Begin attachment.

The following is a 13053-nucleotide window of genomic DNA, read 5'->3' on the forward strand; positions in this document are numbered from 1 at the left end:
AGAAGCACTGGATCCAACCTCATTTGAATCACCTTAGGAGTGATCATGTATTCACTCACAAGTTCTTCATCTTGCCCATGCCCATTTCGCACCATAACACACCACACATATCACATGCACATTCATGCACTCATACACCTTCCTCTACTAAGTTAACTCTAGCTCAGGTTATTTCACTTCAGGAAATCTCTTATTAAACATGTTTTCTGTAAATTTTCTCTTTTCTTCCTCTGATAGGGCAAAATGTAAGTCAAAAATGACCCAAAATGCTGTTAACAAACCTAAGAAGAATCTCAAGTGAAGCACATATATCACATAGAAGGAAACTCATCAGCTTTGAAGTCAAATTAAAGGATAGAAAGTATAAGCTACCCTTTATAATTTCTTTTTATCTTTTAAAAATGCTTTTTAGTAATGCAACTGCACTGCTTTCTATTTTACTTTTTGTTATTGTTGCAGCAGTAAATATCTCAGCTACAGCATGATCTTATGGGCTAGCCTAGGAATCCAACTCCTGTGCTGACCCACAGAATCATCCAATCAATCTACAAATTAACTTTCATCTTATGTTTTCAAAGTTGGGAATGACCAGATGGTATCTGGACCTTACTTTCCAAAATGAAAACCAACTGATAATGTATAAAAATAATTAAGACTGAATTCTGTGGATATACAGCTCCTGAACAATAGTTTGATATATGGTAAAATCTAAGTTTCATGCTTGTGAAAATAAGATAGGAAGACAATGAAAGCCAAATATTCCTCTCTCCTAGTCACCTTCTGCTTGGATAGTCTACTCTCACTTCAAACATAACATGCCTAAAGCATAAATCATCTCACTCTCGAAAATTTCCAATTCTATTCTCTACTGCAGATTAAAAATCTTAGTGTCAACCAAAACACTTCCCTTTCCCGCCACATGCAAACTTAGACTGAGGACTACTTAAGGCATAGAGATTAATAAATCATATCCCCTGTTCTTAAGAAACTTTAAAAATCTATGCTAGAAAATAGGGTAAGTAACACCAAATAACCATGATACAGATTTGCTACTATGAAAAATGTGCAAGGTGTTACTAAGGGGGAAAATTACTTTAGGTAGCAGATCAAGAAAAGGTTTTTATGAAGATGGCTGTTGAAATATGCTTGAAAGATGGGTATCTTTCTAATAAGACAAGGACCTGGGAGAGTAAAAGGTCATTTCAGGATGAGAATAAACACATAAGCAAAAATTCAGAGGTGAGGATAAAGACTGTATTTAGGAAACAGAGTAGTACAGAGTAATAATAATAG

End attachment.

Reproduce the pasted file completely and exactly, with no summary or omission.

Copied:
The following is a 13053-nucleotide window of genomic DNA, read 5'->3' on the forward strand; positions in this document are numbered from 1 at the left end:
AGAAGCACTGGATCCAACCTCATTTGAATCACCTTAGGAGTGATCATGTATTCACTCACAAGTTCTTCATCTTGCCCATGCCCATTTCGCACCATAACACACCACACATATCACATGCACATTCATGCACTCATACACCTTCCTCTACTAAGTTAACTCTAGCTCAGGTTATTTCACTTCAGGAAATCTCTTATTAAACATGTTTTCTGTAAATTTTCTCTTTTCTTCCTCTGATAGGGCAAAATGTAAGTCAAAAATGACCCAAAATGCTGTTAACAAACCTAAGAAGAATCTCAAGTGAAGCACATATATCACATAGAAGGAAACTCATCAGCTTTGAAGTCAAATTAAAGGATAGAAAGTATAAGCTACCCTTTATAATTTCTTTTTATCTTTTAAAAATGCTTTTTAGTAATGCAACTGCACTGCTTTCTATTTTACTTTTTGTTATTGTTGCAGCAGTAAATATCTCAGCTACAGCATGATCTTATGGGCTAGCCTAGGAATCCAACTCCTGTGCTGACCCACAGAATCATCCAATCAATCTACAAATTAACTTTCATCTTATGTTTTCAAAGTTGGGAATGACCAGATGGTATCTGGACCTTACTTTCCAAAATGAAAACCAACTGATAATGTATAAAAATAATTAAGACTGAATTCTGTGGATATACAGCTCCTGAACAATAGTTTGATATATGGTAAAATCTAAGTTTCATGCTTGTGAAAATAAGATAGGAAGACAATGAAAGCCAAATATTCCTCTCTCCTAGTCACCTTCTGCTTGGATAGTCTACTCTCACTTCAAACATAACATGCCTAAAGCATAAATCATCTCACTCTCGAAAATTTCCAATTCTATTCTCTACTGCAGATTAAAAATCTTAGTGTCAACCAAAACACTTCCCTTTCCCGCCACATGCAAACTTAGACTGAGGACTACTTAAGGCATAGAGATTAATAAATCATATCCCCTGTTCTTAAGAAACTTTAAAAATCTATGCTAGAAAATAGGGTAAGTAACACCAAATAACCATGATACAGATTTGCTACTATGAAAAATGTGCAAGGTGTTACTAAGGGGGAAAATTACTTTAGGTAGCAGATCAAGAAAAGGTTTTTATGAAGATGGCTGTTGAAATATGCTTGAAAGATGGGTATCTTTCTAATAAGACAAGGACCTGGGAGAGTAAAAGGTCATTTCAGGATGAGAATAAACACATAAGCAAAAATTCAGAGGTGAGGATAAAGACTGTATTTAGGAAACAGAGTAGTACAGAGTAATAATAATAG